Brapppppp! In the far lane a rider on a R1200GS Adventure (GSA) has just sailed through an opening in rush hour’s waning traffic. Well played sir, but BMW’s F800GS isn’t so easily tossed aside. The GSA may have more guts, but it also has more mass, and the F800GS is proving epee precise and saber effective at slicing its way through the automotive throng.
We back and forth through the tangle in a gentlemanly duel as we take measure of each other’s mounts. By Oak Street bridge, the GSA makes a light that I just miss… only to be blocked by traffic’s immovable masses. A few cars slip around the corner between him and I. The F800GS cavorts into the fray, sliding through openings the GSA never could. I pass with a little nod.
Hitting the commuter lane the GSA surges into the distance as I hit my personal speed limit of plausible deniability. But the big bike’s escape isn’t as quick as I expected, the “little” F800GS’s 782cc liquid-cooled parallel-twin engine is quick if not fast. The F800GS claims 85 hp at 7,500 rpm and 62 ft-lbs of torque at 5,750 rpm. That doesn’t sound like much punt, but for everyday riding it’s ample. Better, the power is hugely accessible, from 2000 RPM onwards the twin pulls, fully hitting its stride at 4500-5500 RPM and continues to pull through to the red line undaunted. Still, the plant misses the bigger GS’s effortless burp of passing torque. The parallel twin may sound like a brutal case of flatulence, but it belittles riders needing the crutch of massive horsepower.
By the time I reach the turn off for the ferry the F800GS and I are hanging off the GSA’s rear, and I’m suitably impressed. I sweep through the exit ramp. The front end feels a bit vague, but that could be down to the narrow spoked 21” front tire. It will add stability offroad, but at hard angles on the pavement it’s an act of faith. Also the jostle of the unadjustable front suspension is a minor irritant.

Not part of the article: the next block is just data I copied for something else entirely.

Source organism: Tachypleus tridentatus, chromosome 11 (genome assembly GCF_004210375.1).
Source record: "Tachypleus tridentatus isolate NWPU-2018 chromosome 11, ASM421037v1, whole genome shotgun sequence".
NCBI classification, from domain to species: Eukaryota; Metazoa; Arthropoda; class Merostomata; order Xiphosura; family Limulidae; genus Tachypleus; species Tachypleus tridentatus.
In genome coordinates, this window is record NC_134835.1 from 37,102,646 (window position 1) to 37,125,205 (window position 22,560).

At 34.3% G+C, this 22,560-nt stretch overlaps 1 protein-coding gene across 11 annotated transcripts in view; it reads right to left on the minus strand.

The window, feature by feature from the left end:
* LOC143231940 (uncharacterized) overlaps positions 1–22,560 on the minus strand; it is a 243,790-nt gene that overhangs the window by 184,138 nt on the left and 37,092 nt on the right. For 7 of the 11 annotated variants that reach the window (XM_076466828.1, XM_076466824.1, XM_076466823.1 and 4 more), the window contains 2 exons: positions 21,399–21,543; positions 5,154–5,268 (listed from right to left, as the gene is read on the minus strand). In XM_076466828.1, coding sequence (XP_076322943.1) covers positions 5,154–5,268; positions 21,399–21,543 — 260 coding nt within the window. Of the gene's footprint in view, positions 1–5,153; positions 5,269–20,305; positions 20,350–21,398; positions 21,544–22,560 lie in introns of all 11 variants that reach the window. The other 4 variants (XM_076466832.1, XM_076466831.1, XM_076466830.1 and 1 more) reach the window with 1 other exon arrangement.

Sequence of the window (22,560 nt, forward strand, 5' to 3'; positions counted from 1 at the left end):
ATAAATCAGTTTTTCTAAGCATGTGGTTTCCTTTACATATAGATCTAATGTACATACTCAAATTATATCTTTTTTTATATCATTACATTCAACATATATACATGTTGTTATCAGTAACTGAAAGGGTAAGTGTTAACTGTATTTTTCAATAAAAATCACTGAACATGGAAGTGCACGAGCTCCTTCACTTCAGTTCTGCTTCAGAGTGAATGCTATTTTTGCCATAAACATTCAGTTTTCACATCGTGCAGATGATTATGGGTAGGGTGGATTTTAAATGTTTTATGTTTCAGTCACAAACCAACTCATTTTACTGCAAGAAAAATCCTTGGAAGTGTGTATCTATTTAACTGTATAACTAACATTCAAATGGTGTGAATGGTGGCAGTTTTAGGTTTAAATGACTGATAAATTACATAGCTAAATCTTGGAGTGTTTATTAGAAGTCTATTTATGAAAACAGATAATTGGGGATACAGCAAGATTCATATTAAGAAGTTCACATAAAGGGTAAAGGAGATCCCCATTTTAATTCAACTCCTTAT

The overhead sign reports that the 7:00 sailing is 74% full, I glance down at the trip computer’s cornucopia of information; air temperature, oil temperature, average fuel consumption, distance until the next fill up… and most importantly time. I assumed I’d just make it, but I’ve over a half hour before the sailing. It’s 5ºC out as the F800GS shoots along the causeway, making me happy for human factors like the accessory plug for my heated vest, heated grips, headlights offering excellent illumination, and well placed (and surprisingly stylish) mirrors helping me keep an eye on traffic. I’m coming into the tollbooth a bit hot, and grab the front brake lever. The 45mm Marzocchi forks dive, but the ABS doesn’t come to life. The Brembos are offering adequate stopping power, but in a kind and gentle sort of way. In the tollbooth the attendant looks up with a smile.
“Having fun?”, she asks.
Is it that obvious? I look at the clock, it’s close to a “personal best” to the ferry despite traffic. There is a perverse pleasuring in becoming a hooligan on the F800GS, but this is a GS, and while I love it in traffic its measure will be taken in an adventure. Here’s a problem, soon as I hit 110kph the straps from the ski bag are strangling me, and by 120kph the drag is stripping me from the F800GS. You can’t fault BMW for that, riding from Vancouver to Whistler in January sits outside expected usage, but I’ve been pushed to my winter “waiting to ride” limit.